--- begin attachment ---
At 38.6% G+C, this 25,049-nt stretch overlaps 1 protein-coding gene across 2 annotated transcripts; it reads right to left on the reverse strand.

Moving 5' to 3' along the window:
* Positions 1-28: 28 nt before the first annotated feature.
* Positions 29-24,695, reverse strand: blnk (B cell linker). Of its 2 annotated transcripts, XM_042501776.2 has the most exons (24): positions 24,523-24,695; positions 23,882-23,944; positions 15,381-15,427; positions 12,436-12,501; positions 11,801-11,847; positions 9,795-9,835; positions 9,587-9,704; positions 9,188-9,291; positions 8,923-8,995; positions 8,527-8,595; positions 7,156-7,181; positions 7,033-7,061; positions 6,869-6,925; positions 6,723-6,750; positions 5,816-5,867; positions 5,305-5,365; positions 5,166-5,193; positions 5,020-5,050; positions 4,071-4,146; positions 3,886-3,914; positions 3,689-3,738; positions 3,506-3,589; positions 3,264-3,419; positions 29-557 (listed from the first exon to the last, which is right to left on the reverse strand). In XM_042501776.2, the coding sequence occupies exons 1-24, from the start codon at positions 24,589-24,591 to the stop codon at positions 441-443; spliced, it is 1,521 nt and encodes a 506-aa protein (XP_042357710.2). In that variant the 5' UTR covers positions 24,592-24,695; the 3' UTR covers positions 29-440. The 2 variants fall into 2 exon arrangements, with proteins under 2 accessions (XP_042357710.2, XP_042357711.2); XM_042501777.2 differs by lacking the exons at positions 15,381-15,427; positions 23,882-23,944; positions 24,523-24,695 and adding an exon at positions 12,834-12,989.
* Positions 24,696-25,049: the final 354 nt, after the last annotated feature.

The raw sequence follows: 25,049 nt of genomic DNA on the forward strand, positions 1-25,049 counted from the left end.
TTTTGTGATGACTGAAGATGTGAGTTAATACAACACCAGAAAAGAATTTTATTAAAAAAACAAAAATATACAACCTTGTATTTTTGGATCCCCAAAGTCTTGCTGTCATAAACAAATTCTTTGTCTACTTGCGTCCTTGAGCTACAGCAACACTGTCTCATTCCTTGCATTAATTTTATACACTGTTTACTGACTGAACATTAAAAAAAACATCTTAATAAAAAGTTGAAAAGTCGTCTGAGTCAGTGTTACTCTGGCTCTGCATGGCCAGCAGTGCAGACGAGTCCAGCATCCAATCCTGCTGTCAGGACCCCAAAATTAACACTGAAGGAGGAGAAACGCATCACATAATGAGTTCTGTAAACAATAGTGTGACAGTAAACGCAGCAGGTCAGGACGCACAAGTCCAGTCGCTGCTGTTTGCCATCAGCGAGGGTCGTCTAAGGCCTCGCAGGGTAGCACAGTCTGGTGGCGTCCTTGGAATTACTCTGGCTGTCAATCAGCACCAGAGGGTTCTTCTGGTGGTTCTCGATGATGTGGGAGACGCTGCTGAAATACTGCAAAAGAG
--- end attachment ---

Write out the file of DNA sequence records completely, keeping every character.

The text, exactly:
At 38.6% G+C, this 25,049-nt stretch overlaps 1 protein-coding gene across 2 annotated transcripts; it reads right to left on the reverse strand.

Moving 5' to 3' along the window:
* Positions 1-28: 28 nt before the first annotated feature.
* Positions 29-24,695, reverse strand: blnk (B cell linker). Of its 2 annotated transcripts, XM_042501776.2 has the most exons (24): positions 24,523-24,695; positions 23,882-23,944; positions 15,381-15,427; positions 12,436-12,501; positions 11,801-11,847; positions 9,795-9,835; positions 9,587-9,704; positions 9,188-9,291; positions 8,923-8,995; positions 8,527-8,595; positions 7,156-7,181; positions 7,033-7,061; positions 6,869-6,925; positions 6,723-6,750; positions 5,816-5,867; positions 5,305-5,365; positions 5,166-5,193; positions 5,020-5,050; positions 4,071-4,146; positions 3,886-3,914; positions 3,689-3,738; positions 3,506-3,589; positions 3,264-3,419; positions 29-557 (listed from the first exon to the last, which is right to left on the reverse strand). In XM_042501776.2, the coding sequence occupies exons 1-24, from the start codon at positions 24,589-24,591 to the stop codon at positions 441-443; spliced, it is 1,521 nt and encodes a 506-aa protein (XP_042357710.2). In that variant the 5' UTR covers positions 24,592-24,695; the 3' UTR covers positions 29-440. The 2 variants fall into 2 exon arrangements, with proteins under 2 accessions (XP_042357710.2, XP_042357711.2); XM_042501777.2 differs by lacking the exons at positions 15,381-15,427; positions 23,882-23,944; positions 24,523-24,695 and adding an exon at positions 12,834-12,989.
* Positions 24,696-25,049: the final 354 nt, after the last annotated feature.

The raw sequence follows: 25,049 nt of genomic DNA on the forward strand, positions 1-25,049 counted from the left end.
TTTTGTGATGACTGAAGATGTGAGTTAATACAACACCAGAAAAGAATTTTATTAAAAAAACAAAAATATACAACCTTGTATTTTTGGATCCCCAAAGTCTTGCTGTCATAAACAAATTCTTTGTCTACTTGCGTCCTTGAGCTACAGCAACACTGTCTCATTCCTTGCATTAATTTTATACACTGTTTACTGACTGAACATTAAAAAAAACATCTTAATAAAAAGTTGAAAAGTCGTCTGAGTCAGTGTTACTCTGGCTCTGCATGGCCAGCAGTGCAGACGAGTCCAGCATCCAATCCTGCTGTCAGGACCCCAAAATTAACACTGAAGGAGGAGAAACGCATCACATAATGAGTTCTGTAAACAATAGTGTGACAGTAAACGCAGCAGGTCAGGACGCACAAGTCCAGTCGCTGCTGTTTGCCATCAGCGAGGGTCGTCTAAGGCCTCGCAGGGTAGCACAGTCTGGTGGCGTCCTTGGAATTACTCTGGCTGTCAATCAGCACCAGAGGGTTCTTCTGGTGGTTCTCGATGATGTGGGAGACGCTGCTGAAATACTGCAAAAGAG